The ACCC will focus on:

  • misuse of market power and exclusive dealing;
  • lack of transparency around fees and services;
  • unfair contract terms; and 
  • unconscionable conduct in relation to consumers.

Adhere to the ACL or Risk Penalties

Given the ACCC’s broad enforcement powers and the significant penalties that may be imposed, businesses should prioritise Consumer Law compliance if they have not done so already. 

By way of example, the following penalties have been imposed on companies recently by both the court and the ACCC:

  • Meriton Property Services Pty Ltd was ordered by the Federal Court to pay penalties of $3 million for manipulating Trip Advisor reviews, in breach of the ACL;
  • Training college Empower Institute was ordered by the Court to pay $26.5 million in penalties for engaging in unconscionable conduct; and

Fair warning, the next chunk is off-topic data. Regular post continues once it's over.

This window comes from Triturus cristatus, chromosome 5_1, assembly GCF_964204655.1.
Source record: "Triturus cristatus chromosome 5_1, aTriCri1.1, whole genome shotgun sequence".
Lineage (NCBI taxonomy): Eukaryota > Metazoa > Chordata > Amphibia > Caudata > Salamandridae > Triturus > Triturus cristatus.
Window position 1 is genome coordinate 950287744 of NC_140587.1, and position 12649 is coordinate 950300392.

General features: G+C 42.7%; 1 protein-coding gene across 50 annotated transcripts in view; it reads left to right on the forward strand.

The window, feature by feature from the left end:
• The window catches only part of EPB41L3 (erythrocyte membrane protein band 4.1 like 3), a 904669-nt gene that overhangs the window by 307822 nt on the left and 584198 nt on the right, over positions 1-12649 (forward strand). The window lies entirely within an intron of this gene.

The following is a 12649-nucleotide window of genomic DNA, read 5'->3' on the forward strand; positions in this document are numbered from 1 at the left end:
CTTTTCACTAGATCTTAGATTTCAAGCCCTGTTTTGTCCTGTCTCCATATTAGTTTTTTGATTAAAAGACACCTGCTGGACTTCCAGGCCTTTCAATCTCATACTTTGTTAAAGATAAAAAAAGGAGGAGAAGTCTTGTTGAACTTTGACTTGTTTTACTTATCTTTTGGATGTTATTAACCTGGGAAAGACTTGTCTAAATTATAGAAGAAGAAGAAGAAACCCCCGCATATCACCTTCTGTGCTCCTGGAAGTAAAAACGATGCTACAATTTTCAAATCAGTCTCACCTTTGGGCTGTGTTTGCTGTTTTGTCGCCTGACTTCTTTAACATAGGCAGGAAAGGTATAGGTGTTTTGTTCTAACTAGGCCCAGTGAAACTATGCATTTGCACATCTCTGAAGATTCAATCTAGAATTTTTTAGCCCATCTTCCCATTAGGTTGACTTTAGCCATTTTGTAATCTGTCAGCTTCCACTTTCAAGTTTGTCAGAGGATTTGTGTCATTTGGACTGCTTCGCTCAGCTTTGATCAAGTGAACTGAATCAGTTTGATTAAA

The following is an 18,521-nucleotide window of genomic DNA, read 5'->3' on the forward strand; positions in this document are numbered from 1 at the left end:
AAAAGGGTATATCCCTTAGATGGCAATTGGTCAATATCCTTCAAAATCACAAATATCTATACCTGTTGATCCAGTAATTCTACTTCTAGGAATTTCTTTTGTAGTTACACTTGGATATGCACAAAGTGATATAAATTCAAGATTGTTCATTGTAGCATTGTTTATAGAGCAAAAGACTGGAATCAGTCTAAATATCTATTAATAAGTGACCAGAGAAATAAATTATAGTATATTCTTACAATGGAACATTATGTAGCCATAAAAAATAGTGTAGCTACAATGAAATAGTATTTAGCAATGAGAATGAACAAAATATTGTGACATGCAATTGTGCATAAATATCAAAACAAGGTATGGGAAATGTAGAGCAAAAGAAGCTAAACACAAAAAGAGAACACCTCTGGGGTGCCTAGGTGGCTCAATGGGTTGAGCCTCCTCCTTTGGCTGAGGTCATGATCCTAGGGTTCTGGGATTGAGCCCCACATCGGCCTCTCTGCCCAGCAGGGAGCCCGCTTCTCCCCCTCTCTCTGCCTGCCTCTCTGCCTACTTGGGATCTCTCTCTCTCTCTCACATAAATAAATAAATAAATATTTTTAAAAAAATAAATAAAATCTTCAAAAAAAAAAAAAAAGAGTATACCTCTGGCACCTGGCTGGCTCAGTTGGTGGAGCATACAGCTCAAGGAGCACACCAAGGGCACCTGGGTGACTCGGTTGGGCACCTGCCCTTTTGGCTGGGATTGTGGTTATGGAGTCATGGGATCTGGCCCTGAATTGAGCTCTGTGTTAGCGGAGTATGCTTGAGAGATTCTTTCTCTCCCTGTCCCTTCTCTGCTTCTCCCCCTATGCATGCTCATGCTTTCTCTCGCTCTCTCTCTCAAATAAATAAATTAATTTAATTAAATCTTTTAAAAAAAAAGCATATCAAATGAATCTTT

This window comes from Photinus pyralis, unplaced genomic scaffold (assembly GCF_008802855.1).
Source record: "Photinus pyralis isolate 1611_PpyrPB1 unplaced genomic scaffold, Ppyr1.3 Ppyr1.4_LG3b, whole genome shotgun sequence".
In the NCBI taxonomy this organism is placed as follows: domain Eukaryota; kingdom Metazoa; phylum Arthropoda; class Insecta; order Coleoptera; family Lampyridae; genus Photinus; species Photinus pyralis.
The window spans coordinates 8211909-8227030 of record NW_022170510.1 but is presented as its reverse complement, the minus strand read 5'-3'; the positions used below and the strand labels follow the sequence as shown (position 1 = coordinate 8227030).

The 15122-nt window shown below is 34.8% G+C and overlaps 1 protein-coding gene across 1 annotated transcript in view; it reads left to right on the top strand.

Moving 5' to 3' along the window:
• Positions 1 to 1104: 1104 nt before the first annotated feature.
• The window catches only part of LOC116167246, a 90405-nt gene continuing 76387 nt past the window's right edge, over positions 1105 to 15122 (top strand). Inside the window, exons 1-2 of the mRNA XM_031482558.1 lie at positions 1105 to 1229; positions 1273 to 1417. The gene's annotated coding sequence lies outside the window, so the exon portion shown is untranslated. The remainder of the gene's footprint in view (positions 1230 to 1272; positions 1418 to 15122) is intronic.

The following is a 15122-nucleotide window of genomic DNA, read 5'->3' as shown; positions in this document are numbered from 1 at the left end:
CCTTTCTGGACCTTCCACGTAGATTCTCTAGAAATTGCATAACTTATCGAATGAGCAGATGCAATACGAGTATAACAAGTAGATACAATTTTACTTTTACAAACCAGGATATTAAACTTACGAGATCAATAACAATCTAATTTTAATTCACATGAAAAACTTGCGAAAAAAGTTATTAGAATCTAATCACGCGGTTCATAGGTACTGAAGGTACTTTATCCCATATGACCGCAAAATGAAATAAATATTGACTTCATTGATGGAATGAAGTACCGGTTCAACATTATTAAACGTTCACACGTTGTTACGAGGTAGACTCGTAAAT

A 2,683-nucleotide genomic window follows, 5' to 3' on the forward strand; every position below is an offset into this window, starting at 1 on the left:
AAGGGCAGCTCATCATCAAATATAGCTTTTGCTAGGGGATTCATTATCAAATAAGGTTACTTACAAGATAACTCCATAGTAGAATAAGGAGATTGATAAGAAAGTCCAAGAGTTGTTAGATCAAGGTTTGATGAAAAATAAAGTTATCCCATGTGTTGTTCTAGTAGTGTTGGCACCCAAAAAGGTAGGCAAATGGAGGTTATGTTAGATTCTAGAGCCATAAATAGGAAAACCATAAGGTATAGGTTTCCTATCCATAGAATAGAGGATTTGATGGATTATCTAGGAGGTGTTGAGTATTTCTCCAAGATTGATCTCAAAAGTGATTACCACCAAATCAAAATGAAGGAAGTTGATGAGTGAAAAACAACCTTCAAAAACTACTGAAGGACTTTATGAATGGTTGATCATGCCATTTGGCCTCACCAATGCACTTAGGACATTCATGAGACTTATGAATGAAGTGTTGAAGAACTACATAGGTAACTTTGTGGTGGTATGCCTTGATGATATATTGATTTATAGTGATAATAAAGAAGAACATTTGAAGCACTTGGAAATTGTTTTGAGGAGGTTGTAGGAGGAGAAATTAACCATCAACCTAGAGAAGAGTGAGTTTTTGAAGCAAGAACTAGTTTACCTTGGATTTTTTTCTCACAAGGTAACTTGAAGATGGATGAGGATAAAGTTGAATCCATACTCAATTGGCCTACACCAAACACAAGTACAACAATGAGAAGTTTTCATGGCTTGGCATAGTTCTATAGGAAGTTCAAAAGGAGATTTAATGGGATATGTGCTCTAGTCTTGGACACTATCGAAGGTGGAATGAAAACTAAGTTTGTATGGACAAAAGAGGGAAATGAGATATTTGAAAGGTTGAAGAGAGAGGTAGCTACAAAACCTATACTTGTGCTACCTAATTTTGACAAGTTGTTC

• Reckitt Benckiser (Australia) Pty Ltd was ordered by the Court to pay $6 million in penalties by the Court for making misleading representations about its Nurofen Specific Pain products.

This is in addition to the substantial reputational harm a company may face if found to be infringing the Australian Consumer Laws.

Key Takeaways

Australia’s key consumer watchdog, the ACCC, has set its priorities for 2020. While there are enduring areas of focus, such as anti-competitive behaviour, this year the ACCC will focus its attention on a number of key areas, including the funeral and energy sectors, privacy, consumer safety and consumer protections. 

If you are not adhering to the Australian Consumer Law, you put your business, and possibly yourself, at risk of significant reputational damage and financial penalties. 

If you believe you are affected by the 2020 priorities and want to know more about your obligations under Competition and Consumer law, contact LegalVision’s regulatory lawyers to discuss your concerns by calling 1300 544 755 or complete the form on this page.